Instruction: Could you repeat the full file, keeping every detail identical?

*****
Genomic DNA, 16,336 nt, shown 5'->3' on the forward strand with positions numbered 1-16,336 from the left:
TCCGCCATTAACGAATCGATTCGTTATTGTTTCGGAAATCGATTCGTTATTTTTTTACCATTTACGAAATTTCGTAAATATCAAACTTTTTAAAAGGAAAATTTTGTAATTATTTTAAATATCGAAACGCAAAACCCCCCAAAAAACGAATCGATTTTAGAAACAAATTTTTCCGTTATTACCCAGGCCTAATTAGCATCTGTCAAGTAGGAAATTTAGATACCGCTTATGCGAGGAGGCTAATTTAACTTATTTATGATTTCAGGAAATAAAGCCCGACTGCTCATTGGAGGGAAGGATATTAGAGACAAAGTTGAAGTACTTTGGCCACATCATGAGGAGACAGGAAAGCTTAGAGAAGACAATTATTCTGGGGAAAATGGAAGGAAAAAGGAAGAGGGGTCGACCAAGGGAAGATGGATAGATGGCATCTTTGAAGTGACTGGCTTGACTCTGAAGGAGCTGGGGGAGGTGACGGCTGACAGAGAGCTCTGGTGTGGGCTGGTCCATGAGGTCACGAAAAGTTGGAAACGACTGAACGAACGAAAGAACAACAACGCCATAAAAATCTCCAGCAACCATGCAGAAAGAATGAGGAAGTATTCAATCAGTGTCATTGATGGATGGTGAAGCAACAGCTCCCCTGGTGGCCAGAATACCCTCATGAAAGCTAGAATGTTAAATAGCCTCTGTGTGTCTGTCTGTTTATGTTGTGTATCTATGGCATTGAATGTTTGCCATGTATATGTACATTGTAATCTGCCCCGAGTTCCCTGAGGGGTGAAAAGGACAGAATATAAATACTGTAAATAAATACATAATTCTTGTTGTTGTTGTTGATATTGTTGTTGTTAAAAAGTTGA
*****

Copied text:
Genomic DNA, 16,336 nt, shown 5'->3' on the forward strand with positions numbered 1-16,336 from the left:
TCCGCCATTAACGAATCGATTCGTTATTGTTTCGGAAATCGATTCGTTATTTTTTTACCATTTACGAAATTTCGTAAATATCAAACTTTTTAAAAGGAAAATTTTGTAATTATTTTAAATATCGAAACGCAAAACCCCCCAAAAAACGAATCGATTTTAGAAACAAATTTTTCCGTTATTACCCAGGCCTAATTAGCATCTGTCAAGTAGGAAATTTAGATACCGCTTATGCGAGGAGGCTAATTTAACTTATTTATGATTTCAGGAAATAAAGCCCGACTGCTCATTGGAGGGAAGGATATTAGAGACAAAGTTGAAGTACTTTGGCCACATCATGAGGAGACAGGAAAGCTTAGAGAAGACAATTATTCTGGGGAAAATGGAAGGAAAAAGGAAGAGGGGTCGACCAAGGGAAGATGGATAGATGGCATCTTTGAAGTGACTGGCTTGACTCTGAAGGAGCTGGGGGAGGTGACGGCTGACAGAGAGCTCTGGTGTGGGCTGGTCCATGAGGTCACGAAAAGTTGGAAACGACTGAACGAACGAAAGAACAACAACGCCATAAAAATCTCCAGCAACCATGCAGAAAGAATGAGGAAGTATTCAATCAGTGTCATTGATGGATGGTGAAGCAACAGCTCCCCTGGTGGCCAGAATACCCTCATGAAAGCTAGAATGTTAAATAGCCTCTGTGTGTCTGTCTGTTTATGTTGTGTATCTATGGCATTGAATGTTTGCCATGTATATGTACATTGTAATCTGCCCCGAGTTCCCTGAGGGGTGAAAAGGACAGAATATAAATACTGTAAATAAATACATAATTCTTGTTGTTGTTGTTGATATTGTTGTTGTTAAAAAGTTGA